Bruininks recommends “dry” athletic venues

The Board of Regents discussed the proposal on Friday.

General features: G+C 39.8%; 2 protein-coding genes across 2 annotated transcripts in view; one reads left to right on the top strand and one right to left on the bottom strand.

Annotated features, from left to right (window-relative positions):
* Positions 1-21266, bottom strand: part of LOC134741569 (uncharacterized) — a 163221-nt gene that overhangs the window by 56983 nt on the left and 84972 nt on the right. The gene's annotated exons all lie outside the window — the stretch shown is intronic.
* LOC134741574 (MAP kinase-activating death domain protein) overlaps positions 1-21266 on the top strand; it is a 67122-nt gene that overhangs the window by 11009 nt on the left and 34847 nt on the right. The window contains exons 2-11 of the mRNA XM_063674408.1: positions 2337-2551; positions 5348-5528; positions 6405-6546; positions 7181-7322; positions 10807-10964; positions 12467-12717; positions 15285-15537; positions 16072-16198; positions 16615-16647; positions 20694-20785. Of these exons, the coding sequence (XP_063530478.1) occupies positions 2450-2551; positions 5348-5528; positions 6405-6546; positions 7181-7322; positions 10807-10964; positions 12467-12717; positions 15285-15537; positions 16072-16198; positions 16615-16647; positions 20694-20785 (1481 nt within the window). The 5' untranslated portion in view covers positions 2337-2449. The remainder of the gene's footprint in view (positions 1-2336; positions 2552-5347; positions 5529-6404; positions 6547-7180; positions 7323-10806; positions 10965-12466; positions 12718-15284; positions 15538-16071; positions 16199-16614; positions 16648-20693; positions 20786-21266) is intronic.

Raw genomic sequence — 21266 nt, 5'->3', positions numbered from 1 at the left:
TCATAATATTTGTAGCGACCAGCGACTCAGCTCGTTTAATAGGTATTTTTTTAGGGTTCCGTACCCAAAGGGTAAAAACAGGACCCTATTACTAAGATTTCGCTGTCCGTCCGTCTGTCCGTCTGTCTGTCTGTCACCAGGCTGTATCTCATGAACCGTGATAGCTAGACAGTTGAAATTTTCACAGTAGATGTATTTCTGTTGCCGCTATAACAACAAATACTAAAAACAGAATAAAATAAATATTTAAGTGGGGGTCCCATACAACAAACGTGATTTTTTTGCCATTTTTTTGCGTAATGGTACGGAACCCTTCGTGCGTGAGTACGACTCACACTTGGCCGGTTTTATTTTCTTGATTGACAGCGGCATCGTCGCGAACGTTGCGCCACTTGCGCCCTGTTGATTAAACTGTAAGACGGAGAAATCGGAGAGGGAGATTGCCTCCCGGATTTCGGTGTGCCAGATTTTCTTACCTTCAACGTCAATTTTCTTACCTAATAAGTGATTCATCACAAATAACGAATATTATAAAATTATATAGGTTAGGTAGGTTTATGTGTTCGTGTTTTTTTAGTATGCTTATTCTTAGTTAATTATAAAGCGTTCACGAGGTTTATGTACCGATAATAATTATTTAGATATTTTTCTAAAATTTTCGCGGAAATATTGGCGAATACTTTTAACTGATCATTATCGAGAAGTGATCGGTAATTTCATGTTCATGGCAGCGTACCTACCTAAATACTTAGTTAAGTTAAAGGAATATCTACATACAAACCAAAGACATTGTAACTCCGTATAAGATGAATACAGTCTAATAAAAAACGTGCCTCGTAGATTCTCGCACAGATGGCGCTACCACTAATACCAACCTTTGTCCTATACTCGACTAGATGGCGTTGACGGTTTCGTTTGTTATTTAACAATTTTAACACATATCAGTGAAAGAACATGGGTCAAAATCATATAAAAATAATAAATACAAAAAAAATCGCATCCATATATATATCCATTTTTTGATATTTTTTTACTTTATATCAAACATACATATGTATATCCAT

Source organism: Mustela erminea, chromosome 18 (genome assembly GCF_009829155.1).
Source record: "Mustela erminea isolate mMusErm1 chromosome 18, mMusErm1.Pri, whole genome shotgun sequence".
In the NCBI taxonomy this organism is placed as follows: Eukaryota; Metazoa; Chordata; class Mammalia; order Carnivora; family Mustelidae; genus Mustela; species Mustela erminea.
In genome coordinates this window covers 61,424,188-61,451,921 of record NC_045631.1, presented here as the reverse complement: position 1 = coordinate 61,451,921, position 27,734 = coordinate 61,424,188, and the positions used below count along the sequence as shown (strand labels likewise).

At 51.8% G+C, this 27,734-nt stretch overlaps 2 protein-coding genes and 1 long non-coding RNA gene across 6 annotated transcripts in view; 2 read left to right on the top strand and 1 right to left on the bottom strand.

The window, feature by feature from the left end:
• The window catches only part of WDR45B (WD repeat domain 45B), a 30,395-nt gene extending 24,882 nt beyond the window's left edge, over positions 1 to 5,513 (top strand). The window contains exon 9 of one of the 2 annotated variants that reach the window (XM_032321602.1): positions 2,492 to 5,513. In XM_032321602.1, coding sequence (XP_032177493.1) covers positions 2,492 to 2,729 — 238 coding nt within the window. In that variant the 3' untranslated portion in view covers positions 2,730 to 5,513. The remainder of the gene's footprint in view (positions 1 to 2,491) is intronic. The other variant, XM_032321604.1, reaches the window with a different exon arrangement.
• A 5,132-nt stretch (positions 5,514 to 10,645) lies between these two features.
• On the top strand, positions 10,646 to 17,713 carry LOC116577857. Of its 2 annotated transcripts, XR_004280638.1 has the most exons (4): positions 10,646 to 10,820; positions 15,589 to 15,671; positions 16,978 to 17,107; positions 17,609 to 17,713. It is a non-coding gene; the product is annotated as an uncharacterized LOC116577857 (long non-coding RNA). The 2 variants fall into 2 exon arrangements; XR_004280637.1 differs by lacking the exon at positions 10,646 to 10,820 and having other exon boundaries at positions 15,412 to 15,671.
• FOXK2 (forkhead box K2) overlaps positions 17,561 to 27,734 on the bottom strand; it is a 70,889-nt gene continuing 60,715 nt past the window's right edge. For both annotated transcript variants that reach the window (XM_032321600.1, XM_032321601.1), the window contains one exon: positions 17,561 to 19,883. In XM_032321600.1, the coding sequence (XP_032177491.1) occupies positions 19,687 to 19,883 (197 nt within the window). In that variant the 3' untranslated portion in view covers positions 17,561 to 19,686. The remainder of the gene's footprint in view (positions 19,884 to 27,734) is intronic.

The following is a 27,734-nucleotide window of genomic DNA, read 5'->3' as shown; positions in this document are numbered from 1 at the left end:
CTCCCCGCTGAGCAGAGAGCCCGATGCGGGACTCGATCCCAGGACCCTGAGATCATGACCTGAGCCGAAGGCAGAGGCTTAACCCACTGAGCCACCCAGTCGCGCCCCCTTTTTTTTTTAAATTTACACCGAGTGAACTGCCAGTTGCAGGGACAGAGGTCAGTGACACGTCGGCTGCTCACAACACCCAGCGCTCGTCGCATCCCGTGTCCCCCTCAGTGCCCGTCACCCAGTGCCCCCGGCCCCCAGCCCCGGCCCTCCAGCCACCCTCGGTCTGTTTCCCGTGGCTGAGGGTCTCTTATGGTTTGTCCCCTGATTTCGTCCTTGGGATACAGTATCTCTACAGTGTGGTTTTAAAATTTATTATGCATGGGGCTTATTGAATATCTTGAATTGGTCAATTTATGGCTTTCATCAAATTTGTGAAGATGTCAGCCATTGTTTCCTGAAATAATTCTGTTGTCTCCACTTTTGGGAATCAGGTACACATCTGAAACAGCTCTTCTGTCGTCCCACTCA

The University of Minnesota Board of Regents discussed President Bob BruininksâÄô resolution to make TCF Bank Stadium , Willams Arena and Mariucci Arena alcohol-free during athletic events at their meeting on Friday. Bruininks said at the meeting that the proposal is a result of legislation recently passed by the Minnesota Legislature and signed by Gov. Tim Pawlenty . The University had planned on selling alcohol only to premium seating sections in the new stadium âÄï as is the policy in Williams and Mariucci ArenasâÄï but the legislation requires that either alcohol be sold throughout the venues or not at all. However, third-party vendors can still sell and serve alcohol on non-game days, University Vice President and Chief of Staff Kathryn Brown said. Bruininks said there was âÄúno perfect solution,âÄù but given the two options, he thought making the venues dry was the best choice for an educational institution. âÄúWe think we had the best solution that would help us financially and also be controlled and restricted,âÄù Bruininks said. âÄúBut the Legislature has spoken, and people speak through their legislators, and you have to respect it. They gave us a choice, and we picked the choice that we thought was best for the University.âÄù Michigan and Ohio State are the only other Big Ten schools that do not allow alcohol in premium seating. Deputy General Counsel William Donohue said it was a rare decision by the Legislature. âÄúWith respect to our facilities and other state facilities, this is extraordinarily unusual,âÄù he said. The University intends to relinquish the three liquor licenses if the resolution passes, Donohue said, but the licenses for the Minnesota Landscape Arboretum and Northrop Auditorium are unaffected because the legislation doesnâÄôt apply to them. Athletics Director Joel Maturi said he was disappointed that âÄúthe Legislature felt that they had to get involved in how we at the University of Minnesota run our athletics departmentâÄù but that BruininksâÄôs proposal is the best option. The athletics department is currently working with premium seating ticket holders to discuss options and compensate for the change. Maturi said some options that are being considered are reducing the price, providing additional amenities or providing something pre- or post-game. âÄúWe sold our premium seats on the assumption that they would be able to purchase alcohol,âÄù he said. âÄúWe will share with them what options we believe are available, and hopefully their support of the Gophers and their support of the University of Minnesota athletics is such that weâÄôll be able to move forward.âÄù The financial impact has not been evaluated, Maturi said, but both he and the Board of Regents expressed concern. âÄúThereâÄôs no question itâÄôs going to cost us some money,âÄù Maturi said. âÄúHow much money remains to be seen.âÄù University police Chief Greg Hestness said he was hopeful the original plan to sell alcohol only to premium seats would be in place. Compared to the Metrodome, intoxication in the TCF Bank Stadium will be âÄúgreatly reduced,âÄù Hestness said. He said he doesnâÄôt have concerns that the âÄúdryâÄù venue policy will increase alcohol consumption at tailgating. Police have been preparing for game days for three years and have developed a plan for tailgating enforcement to make sure no one gets out of hand with drinking, Hestness said. Police will also stop intoxicated people from entering the stadium before the game. Bruininks said that any student found to have snuck in alcohol will face penalties, possibly as serious as expulsion. âÄúWeâÄôre not going to tolerate that,âÄù Bruininks said. âÄúThey may try it; if they get caught, theyâÄôre going to have to live with the consequences.âÄù Regents Dean Johnson and Richard Beeson told the Board that after the alcohol-free year the University should try to renegotiate the bill with the Legislature. âÄúI think that is an important relationship,âÄù Beeson said about the University and Legislature. âÄúI donâÄôt think that was intended to punish the University. My sense was that it was done out of an egalitarian sort of approach.âÄù âÄúI choose to believe that, and I think we have to go back, though, and re-explain our reasons, which I think hopefully we can come to some resolution.âÄù The Board of Regents will vote on the resolution at their meeting June 24.